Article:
So the UK urges our partners to see through your reform programmes - political and economic. Freedom of speech, human rights, economic opportunity - these are not ‘western values’. They are the aspirations of people across the globe. They are the building blocks of prosperity.
We want our partners to build on progress already made. Like Ukraine. A country with 8 million more people than Poland, but an economy only a third of the size. Energy, agriculture, access to major markets, enviable human resources. Ukraine has what it takes to become a European giant, but only if it builds a dynamic market economy coupled with a vibrant democracy.
So there can be no backsliding. In order to attract wealth, foreign investors must be confident of decent protections under Ukrainian law and in Ukrainian courts. In order to complete negotiations with the EU - negotiations that could revolutionise Ukraine’s economy - we must see fair elections, a free press and a guarantee that opponents of the Government are not persecuted for their views. Otherwise EU parliaments will find it very difficult to ratify the agreement that is now tantalisingly close.
Ukraine, of course, is a country where there is progress to work with. Unfortunately, the same cannot be said for Belarus. Grave human rights abuses continue under Alexander Lukashenka’s regime. He has decimated the opposition, doing whatever it takes to retain his grip on power.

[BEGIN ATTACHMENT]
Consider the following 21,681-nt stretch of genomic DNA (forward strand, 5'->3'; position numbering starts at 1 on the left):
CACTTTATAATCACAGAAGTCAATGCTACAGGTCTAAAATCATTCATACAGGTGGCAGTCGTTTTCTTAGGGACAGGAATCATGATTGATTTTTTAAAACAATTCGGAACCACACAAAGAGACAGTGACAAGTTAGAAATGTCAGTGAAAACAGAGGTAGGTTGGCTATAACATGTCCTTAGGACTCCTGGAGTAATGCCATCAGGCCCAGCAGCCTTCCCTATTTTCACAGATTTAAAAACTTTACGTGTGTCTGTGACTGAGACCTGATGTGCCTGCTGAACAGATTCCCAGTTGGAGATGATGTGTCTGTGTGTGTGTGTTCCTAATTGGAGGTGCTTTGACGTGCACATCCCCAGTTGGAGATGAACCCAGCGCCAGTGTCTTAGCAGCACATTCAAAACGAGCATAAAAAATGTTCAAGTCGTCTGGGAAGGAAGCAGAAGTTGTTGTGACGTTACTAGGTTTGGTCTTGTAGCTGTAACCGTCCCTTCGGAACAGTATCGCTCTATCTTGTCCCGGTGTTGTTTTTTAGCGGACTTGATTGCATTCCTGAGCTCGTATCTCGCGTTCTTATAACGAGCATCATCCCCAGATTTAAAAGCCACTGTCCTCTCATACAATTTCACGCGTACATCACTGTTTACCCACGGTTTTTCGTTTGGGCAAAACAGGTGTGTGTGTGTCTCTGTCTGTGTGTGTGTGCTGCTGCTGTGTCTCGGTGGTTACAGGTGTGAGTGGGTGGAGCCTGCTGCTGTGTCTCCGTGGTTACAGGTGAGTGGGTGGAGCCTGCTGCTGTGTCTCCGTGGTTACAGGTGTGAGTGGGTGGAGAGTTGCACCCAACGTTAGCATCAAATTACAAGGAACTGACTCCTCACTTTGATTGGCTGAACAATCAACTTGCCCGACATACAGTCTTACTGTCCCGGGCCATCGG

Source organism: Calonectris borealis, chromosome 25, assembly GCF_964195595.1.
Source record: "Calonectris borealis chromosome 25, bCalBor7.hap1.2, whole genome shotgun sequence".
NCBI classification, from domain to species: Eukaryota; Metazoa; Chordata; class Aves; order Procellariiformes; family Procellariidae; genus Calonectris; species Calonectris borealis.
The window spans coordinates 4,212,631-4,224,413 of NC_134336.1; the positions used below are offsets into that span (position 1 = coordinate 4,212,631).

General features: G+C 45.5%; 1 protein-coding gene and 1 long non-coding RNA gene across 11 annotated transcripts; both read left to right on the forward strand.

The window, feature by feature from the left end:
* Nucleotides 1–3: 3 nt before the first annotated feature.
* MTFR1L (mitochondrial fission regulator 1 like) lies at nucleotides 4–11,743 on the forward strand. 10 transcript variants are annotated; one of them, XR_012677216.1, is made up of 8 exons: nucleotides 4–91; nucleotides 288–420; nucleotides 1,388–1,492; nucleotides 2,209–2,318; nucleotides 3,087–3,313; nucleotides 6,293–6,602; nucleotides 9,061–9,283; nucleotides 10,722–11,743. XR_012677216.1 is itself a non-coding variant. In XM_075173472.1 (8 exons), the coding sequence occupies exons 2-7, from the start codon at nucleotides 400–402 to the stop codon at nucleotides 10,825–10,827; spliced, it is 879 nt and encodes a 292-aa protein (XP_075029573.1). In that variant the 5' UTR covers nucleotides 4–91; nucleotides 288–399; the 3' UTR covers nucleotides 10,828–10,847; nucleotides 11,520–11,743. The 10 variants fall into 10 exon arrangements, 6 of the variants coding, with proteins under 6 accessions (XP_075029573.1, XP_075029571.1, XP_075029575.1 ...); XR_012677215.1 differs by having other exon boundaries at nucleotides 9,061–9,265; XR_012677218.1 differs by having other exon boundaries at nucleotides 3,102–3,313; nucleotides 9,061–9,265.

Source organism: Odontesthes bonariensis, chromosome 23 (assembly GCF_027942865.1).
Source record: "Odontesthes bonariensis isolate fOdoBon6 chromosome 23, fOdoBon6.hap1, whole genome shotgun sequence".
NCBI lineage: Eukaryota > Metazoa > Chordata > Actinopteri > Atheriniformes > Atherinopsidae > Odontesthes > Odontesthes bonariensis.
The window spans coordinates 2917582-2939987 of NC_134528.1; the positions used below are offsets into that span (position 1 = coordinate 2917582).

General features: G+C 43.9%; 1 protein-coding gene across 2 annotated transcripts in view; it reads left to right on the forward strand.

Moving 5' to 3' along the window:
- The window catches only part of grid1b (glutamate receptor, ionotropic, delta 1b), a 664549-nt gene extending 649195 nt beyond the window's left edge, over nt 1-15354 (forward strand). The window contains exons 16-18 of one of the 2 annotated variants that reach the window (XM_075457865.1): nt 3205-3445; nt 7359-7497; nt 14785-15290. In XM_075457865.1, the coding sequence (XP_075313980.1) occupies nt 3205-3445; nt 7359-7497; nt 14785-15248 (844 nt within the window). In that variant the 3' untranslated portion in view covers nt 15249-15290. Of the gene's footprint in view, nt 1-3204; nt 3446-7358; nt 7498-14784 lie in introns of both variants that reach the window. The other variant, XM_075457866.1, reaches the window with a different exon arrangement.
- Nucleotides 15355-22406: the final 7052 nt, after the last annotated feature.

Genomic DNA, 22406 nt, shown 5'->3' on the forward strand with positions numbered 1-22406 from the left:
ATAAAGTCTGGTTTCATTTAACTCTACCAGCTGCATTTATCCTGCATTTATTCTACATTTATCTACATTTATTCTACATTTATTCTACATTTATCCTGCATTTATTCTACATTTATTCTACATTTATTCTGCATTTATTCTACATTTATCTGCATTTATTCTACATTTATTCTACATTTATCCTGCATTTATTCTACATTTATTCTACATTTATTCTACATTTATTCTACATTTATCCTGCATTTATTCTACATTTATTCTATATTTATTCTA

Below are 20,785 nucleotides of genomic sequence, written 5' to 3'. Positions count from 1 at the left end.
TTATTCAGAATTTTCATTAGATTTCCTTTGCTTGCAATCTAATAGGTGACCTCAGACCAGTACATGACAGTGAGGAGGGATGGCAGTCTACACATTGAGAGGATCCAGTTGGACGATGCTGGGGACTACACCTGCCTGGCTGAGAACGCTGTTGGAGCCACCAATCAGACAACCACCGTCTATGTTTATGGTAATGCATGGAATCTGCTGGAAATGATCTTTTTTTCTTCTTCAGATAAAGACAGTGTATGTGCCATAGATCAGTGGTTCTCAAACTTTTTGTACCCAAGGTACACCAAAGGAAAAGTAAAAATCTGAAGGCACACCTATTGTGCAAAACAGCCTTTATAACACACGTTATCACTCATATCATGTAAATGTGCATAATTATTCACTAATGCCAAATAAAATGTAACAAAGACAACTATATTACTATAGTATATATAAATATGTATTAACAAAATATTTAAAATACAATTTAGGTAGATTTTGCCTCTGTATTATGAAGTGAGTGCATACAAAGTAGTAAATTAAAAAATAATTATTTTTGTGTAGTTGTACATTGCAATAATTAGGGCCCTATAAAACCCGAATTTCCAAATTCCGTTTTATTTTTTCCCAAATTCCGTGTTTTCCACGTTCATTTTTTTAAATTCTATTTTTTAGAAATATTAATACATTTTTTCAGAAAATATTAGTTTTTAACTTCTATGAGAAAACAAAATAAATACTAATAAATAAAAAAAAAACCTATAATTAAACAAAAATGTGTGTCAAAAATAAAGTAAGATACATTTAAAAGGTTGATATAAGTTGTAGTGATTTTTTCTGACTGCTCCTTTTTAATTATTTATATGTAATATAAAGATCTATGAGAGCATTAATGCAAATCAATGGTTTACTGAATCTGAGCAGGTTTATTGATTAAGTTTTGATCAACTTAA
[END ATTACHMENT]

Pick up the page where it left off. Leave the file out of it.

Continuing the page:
I was in Minsk 15 years ago, there as an EU official trying to help find ways to take Belarus forward. I find it deeply saddening that, if I went back now, I expect many of the problems I witnessed would be the same, or even worse. But there is hope. If we are learning anything from events across the Arab world, it’s this: You cannot deny people their rights and freedoms forever. Not in today’s world. Not when the forces of youth, technology and economic grievance are colliding to drive change across the globe pushing the oppressed and forgotten to find their voice. You cannot rig an election, squash dissent, destroy liberty, run an economy into the ground without, eventually, paying the price.
Lukashenka’s support is now at its lowest in years, finding himself increasingly isolated abroad. At home he is facing protests, worker unrest, growing opposition from the young and the educated. The international community must keep up the pressure.